The only argument I've ever seen for such a position is to assume Warren-personhood is what matters for moral status, something the pro-lifer doesn't assume. Thus the argument assumes, in effect, what it's trying to establish, or at least part of what it's trying to establish, which is that Warren-personhood and moral status are co-extensive (or, more precisely, that nothing in the biologically human category has moral status unless it's a Warren-person). I'm really unsure that such a thing can be established without begging the question against the pro-life view. I'm actually pretty sure it can't, actually, or I probably would have seen such an argument, and I'm pretty familiar with the philosophical literature on abortion.

I'm not saying that this favors the pro-life argument very much. It;s more a recognition of why neither side is moved by the other. I've long seen the assumption behind this kind of pro-choice argument as question-begging, but I think this way of framing gets at my worry a lot more precisely. It's not really a matter of getting the concept of personhood wrong, as I've said in the past. It's a matter of two views on the relation between these different categories, with really little in the way of careful philosophical argument that either side can use to convince the other on its own terms of its stance on the foundational issue.

Latoya Peterson at Racialicious is, to my mind, one of the more insightful and fair-minded of commentators on race from a left-of-center perspective. I often find myself disagreeing with her on politics, and I don't think she always represents conservative views or Republican politicians as charitably as I'd like, but I usually find her discussions of race to be more nuanced than most left, center, or right commentators can achieve. I even recognize elements in her analysis that strike me as the sort of thing I'd expect out of moderate conservatives on race, which I regard as outstanding intellectual honesty on her part, because a lot of the people she associates with on such matters would be very resistant to such conclusions (and certainly would be if I were the one presenting them).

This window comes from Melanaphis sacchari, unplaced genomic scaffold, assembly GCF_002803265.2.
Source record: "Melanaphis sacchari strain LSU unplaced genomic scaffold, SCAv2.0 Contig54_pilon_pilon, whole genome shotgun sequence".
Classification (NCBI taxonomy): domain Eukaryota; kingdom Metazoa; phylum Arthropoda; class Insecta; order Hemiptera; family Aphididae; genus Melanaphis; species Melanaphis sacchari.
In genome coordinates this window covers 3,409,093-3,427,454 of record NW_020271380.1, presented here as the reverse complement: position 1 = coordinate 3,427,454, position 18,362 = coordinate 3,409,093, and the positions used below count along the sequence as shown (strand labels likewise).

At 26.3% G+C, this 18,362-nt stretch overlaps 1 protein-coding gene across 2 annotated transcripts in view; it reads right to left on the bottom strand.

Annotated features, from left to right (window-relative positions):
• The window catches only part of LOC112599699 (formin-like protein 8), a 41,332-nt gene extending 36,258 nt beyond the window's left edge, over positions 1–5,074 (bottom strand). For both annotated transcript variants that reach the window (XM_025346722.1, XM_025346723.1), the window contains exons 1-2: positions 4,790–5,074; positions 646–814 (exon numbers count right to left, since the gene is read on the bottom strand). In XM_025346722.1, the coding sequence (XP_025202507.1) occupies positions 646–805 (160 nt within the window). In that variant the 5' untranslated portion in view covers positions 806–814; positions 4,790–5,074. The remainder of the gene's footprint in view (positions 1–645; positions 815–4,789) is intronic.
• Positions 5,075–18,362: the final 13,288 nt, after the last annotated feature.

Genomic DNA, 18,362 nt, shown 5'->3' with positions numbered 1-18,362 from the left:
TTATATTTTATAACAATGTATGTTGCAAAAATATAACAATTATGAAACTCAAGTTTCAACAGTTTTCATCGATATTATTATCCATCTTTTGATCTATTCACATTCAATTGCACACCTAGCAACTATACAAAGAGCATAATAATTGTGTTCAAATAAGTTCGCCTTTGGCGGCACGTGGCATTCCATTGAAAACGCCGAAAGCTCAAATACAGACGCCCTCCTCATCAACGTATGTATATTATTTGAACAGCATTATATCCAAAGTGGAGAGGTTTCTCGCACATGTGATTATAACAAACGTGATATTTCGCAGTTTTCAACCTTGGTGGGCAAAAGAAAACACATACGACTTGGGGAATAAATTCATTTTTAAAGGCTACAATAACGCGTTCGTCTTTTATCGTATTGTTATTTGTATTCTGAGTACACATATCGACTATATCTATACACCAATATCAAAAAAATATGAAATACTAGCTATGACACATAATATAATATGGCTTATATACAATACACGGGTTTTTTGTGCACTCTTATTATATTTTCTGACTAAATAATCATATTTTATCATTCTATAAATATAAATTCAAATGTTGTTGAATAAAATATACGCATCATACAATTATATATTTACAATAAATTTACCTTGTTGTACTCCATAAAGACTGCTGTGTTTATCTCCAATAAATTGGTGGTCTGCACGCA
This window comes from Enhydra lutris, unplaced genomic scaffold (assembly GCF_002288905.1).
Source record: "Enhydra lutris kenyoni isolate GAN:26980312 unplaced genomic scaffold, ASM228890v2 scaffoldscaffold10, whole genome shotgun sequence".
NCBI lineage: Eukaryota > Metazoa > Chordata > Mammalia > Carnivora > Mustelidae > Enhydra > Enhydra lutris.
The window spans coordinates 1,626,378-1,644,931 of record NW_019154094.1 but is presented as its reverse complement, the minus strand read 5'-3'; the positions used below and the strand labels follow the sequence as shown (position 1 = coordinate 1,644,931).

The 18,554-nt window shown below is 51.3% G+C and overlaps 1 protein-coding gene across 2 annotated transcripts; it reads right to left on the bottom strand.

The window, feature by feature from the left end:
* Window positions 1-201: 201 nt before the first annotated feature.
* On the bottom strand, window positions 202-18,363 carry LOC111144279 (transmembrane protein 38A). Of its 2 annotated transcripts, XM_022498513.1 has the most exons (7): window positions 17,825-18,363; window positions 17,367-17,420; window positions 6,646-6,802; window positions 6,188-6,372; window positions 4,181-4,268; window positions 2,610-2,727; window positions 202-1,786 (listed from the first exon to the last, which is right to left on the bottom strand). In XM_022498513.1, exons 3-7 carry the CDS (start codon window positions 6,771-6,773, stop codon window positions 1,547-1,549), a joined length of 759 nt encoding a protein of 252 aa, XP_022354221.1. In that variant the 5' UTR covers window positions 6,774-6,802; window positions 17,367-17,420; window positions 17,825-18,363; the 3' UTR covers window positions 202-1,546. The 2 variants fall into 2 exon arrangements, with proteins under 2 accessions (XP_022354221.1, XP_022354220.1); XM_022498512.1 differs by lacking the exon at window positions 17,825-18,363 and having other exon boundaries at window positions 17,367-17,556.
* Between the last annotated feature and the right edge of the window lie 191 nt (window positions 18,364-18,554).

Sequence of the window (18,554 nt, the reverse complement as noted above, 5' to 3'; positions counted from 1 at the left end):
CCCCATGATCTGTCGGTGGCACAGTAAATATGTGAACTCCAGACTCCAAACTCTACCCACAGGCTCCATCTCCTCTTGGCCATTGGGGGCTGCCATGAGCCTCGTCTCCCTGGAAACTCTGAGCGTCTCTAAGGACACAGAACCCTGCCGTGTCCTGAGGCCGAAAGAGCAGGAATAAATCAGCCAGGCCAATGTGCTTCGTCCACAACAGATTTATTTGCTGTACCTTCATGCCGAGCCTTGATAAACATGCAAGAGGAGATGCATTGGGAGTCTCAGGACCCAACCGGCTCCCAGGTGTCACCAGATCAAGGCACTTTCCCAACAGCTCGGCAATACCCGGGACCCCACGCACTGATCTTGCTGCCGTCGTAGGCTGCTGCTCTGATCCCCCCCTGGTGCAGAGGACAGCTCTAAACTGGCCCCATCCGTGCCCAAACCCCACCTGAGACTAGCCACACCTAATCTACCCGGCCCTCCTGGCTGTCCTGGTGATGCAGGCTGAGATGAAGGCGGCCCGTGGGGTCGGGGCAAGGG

But sometimes I see something from her that I just can't accept, and I've just found one. She speaks favorably of Adriel Luis' diatribe on McCain's use of "that one" to refer to Obama as racist in what it "really means". I watcher the video of Luis, and I just don't see any argument there for why McCain must have meant it in a racist way, none at all. The "that one" comment reminded me more of John Kerry's continued use of "this president" when speaking directly at George W. Bush in their debates. It's insulting, but it's quite a reach to claim (without argument) that it's even racial, never mind racist. It may well be that McCain is a
racist. Some people have seen his use of 'gook' for his Vietnamese captors as a sign of racism, but see Katie Hong's better explanation of what's going on there (and her critique of why it's still bad to use the term in that way but isn't necessarily racist). But even if he's at least racially insensitive in some troubling ways, it's just crazy even to suggest that "that one" is racist without giving a shred of evidence that other interpretations are impossible or unlikely, including my own thought that it was just like Kerry's indirect way of referring to Bush as an intended slight without racial connotations.